It’s early evening, daylight is slowly fading out. My hubby and I are standing in…
Once again Jessica cried herself to sleep. Josh, her boyfriend, yelled at and cursed her – again. All because of a broken plate. It was an accident! She felt so scared, lonely and desperate – nobody to turn to. Nobody would believe her because all her close friends and family loved Josh and thought he was a great guy. “So charming and nice”, they’d say. Nobody would believe that he was capable of being so mean, so angry and rude. What did she do to deserve this? She thought there must be something really wrong with her…
Kyle sensed this raging wave of heat flooding his face. He felt deeply ashamed and humiliated. They were at the party and Sarah made a dreadful scene in front of all their friends. He talked briefly to an old female classmate and Sarah decided he was flirting with her. What followed was terrible. She got hysterical, called him every name in the book and hurled ugly insults at him. Kyle saw the puzzled and strange looks on his friends’ faces and felt like he was a half man. He wanted to become invisible. How had his life come to this?
These are the examples of what is considered emotional or psychological abuse.
Most people know about physical or sexual abuse because they are so visibly obvious. But when it comes to emotional or psychological abuse, the signs are much more subtle. Some specialists believe that psychological abuse is more deeply damaging than physical abuse – precisely because it’s so hard to detect. It erodes one’s self-esteem and psyche very slowly and gradually.
Psychological abuse can be found in various relationships. For example, between parents and their children, in school, or at work. But today I will talk only about intimate relationships.
If you make a quick Google search, it will bring you literally millions of pages with 5, 9, 12, 21, 30 and etc….”signs of abuse.” While some of them can truly be signs of abuse, others can be attributed to bad manners and unhealthy ways of communicating which someone has learned in their past. However, there are three broad categories of behavior which clearly mark abusive relationships.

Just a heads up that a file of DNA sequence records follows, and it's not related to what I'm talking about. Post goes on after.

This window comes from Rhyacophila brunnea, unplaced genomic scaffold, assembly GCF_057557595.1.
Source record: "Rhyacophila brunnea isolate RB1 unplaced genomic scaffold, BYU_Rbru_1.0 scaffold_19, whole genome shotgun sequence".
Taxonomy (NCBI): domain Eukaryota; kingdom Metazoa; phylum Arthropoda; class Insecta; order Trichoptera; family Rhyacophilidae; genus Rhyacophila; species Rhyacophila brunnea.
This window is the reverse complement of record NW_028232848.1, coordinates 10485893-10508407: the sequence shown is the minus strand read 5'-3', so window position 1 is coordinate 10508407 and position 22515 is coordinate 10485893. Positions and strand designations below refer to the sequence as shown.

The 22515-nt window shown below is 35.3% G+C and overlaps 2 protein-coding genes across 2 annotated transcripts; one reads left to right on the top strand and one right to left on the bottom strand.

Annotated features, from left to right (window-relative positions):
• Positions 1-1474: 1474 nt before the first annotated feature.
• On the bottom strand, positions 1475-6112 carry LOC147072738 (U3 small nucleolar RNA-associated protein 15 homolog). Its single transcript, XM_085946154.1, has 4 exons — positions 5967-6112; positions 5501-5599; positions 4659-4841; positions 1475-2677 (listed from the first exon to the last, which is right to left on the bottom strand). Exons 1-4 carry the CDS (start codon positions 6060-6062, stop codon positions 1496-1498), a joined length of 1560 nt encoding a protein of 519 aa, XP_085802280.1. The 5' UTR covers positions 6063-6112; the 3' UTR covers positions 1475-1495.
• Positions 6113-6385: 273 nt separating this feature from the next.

It’s more important to be aware of how you feel in response to your partner and their actions, than the actions themselves.
Many people sometimes demonstrate behaviors that can be classified as abusive, especially under distress. But in case of non-abusive relationships, negative feelings are fleeting and don’t turn into “a state of living.” When you live with an abuser, negative feelings can become your “inner reality”.
Here is a description of each category:
This is probably one of the most important indicators of abusive relationships. Does your partner go through your phone, emails or social media profiles? Does he or she calls or texts you several times a day to check your whereabouts? Do they limit your communication with friends or family? Do they tell you what to wear or what to do? Do they restrict access to money or control your spending? Do they try to control your thinking, feelings or behavior?
These are some ways in which control can manifest itself in the relationship. What are your feelings tell you? Do you feel scared, like you’re trapped or imprisoned? Feel like you always have to walk on eggshells, as if you are under constant scrutiny? If you often feel this way, it’s an indicator of an abusive relationship.
2. Blaming And Shifting of Responsibility
A signature trait of abusers is their tendency to blame others (or the world) for whatever problems there are and not to take responsibility for their own feelings, actions and contribution to the problem. Abusers tend to place the cause for anything negative outside of themselves. In a relationship, it shows up as blaming the partner for all the problems.
If you find yourself experiencing guilt for the hurt feelings of your partner, for their angry outbursts, for their problems, for fights between the two of you and any other problems in the relationship – it might be a result of being blamed by your partner. Eventually, you start doubting yourself and your sanity, you feel crazy. If that’s the case, consider whether your relationship is abusive.
3. Insulting, putting down and intimidating.
This is probably the broadest category of all. It includes a very wide range of behaviors from yelling, making threats and name calling, to lying, manipulating, constant criticizing, belittling, using sarcastic and offensive remarks, withdrawing affection and cheating.
What you experience as a result of such behaviors can include shame, feelings that you don’t deserve love, that you are not good enough, that you are ugly, unworthy, stupid, inadequate, or that you deserve such treatment, etc.
If you recognize your feelings and your partner’s behaviors in some of these descriptions, consider getting professional help. Problems like these are very hard to overcome by yourself and they usually don’t get better on their own. Most probably you got caught up in a situation like this because of your past experiences, or your childhood. The good news is that it’s possible to change (or leave the relationship if this is what’s needed), with the support of others and/or professional mental health counseling.
If you are a woman, here is a good book to read: Why Does He Do That?: Inside the Minds of Angry and Controlling Men by Lundy Bancroft